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Thanksgiving Baskets Support Local Families

In partnership with Highlands Community Ministries, Highland Presbyterian Church will be collecting non-perishable 15225468733_504504c866_kfood items in October and November. We will build Thanksgiving Baskets for 40 families in our community. If you
can help, please bring food items in the collection bins in Fellowship Hall and the Walker-Nevin Building. The last day to drop off food is Friday, November 18.
Here are two exciting ways to serve:
  • Pack Baskets: Saturday, November 19th at 10am in the Dining Room
  • Deliver baskets: at 12:15pm on Sunday, November 24th (from the sanctuary)
 Thanksgiving Basket “Shopping List” 

This is a list of items that will go into each basket. Please bring as you can, or go shopping for an entire basket.

  • Money toward gift cards for each family to buy the right turkey for themselves (make checks out to Highland Presbyterian Church and put “Thanksgiving Basket” on the memo line. Please bring or send to church office).
  • Cans of sweet potatoes/yams
  • Cans or Packets of gravy15858950346_bbaef34cc4_k
  • Boxes of dressing/stuffing
  • Cans of Green Beans, peas, mixed veggies
  • Cans of Corn and Cranberry Sauce
  • Instant Potatoes
  • Mac & Cheese
  • Dessert: brownie or cake mix & frosting, and Pumpkin pie filling
  • Boxes (we need boxes for packing the items into)

We plan on adding some pantry staples, please also offer:

  • Rice, beans or pasta.
  • Canned fruit
  • Peanut Butter

Please place them in the collection bins in the coat closet area of Fellowship Hall or in the Walker-Nevin Building. Donations accepted until 11/18!

Come help assemble baskets on Saturday 11/19 at 10am in the church Dining Room.

Collection of Items for Hygiene Kits

During March, Highland Presbyterian Church is joining area PCUSA churches to collect specific items needed for Presbyterian Disaster Assistance Hygiene Kits. These kits will be ready to use by PDA whenever disaster strikes. Please bring your donations to the marked boxes at church. Plans to assemble the kits will be announced in April.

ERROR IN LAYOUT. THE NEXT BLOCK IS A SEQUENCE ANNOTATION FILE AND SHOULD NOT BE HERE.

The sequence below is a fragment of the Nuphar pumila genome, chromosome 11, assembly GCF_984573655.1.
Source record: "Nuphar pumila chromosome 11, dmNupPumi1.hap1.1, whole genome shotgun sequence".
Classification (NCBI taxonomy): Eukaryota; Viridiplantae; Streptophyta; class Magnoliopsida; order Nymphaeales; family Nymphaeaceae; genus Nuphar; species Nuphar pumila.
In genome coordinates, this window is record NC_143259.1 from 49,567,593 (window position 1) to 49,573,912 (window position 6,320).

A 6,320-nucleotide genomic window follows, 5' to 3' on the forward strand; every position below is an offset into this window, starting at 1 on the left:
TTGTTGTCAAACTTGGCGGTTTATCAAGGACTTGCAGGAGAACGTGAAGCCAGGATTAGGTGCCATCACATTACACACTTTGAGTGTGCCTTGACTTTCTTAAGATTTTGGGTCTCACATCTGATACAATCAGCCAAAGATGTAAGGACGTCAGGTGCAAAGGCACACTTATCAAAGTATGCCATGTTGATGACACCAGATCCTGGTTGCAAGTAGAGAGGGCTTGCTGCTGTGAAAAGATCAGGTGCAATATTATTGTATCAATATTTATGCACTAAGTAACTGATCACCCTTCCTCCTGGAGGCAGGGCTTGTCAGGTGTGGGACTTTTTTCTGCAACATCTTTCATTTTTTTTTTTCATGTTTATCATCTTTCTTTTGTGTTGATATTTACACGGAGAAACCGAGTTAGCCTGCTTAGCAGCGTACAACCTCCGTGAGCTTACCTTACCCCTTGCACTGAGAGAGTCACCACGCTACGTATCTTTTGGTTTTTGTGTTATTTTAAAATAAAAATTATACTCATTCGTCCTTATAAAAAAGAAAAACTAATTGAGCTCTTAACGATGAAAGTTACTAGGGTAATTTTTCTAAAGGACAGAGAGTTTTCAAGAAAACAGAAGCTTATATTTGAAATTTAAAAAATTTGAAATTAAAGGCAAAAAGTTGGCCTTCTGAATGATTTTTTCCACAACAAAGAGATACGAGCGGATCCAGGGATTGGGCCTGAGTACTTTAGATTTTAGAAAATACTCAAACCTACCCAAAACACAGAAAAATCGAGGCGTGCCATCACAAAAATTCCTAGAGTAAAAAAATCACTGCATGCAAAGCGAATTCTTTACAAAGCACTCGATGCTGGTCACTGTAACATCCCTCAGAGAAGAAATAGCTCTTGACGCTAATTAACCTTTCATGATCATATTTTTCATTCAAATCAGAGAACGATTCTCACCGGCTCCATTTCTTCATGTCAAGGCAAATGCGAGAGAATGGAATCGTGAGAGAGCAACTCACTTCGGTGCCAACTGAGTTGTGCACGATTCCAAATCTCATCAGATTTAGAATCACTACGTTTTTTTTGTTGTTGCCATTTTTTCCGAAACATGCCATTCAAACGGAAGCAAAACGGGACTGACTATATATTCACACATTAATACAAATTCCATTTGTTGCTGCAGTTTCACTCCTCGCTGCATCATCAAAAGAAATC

Items needed include:

Hand towels (16”x28” only), Single Toothbrushes (in original package), washcloths, bars of bath soap (in wrapper), Band-Aids, nail clippers, and wide-tooth combs.







Prayers of the People

Offered by Rev. Matt Nickel in 11:00am Worship Service on January 17.

Invited, you gathered for a wedding, in a small village, off the map.

Celebrating with the festivals and friends,

we are reminded that you became human; one of us.

And you created this sign with the simplest of elements: water.

We need it to drink, we need it to live.

It gathers in lakes; it flows through rivers.

So simple, yet so mysterious and complex.

With water you recieve us into your dying and rising in baptism.

With water you reveal your sign in the world.

At a glance, it looks like a simple raise of the glass to the wedding party

—but these waters we know are so much more than a good gesture:

These jars of water show signs that you long for equality in a world so thirsty for it.

The wine of abundance you made for all the people, not just the privileged.

It is liberating, humanizing, as you transform your people with grace and possibility.


When we need your signs more than ever, O Lord.

We’ve lived through a bad year for loving our neighbor.

And a new set of political elections are challenge us to love you,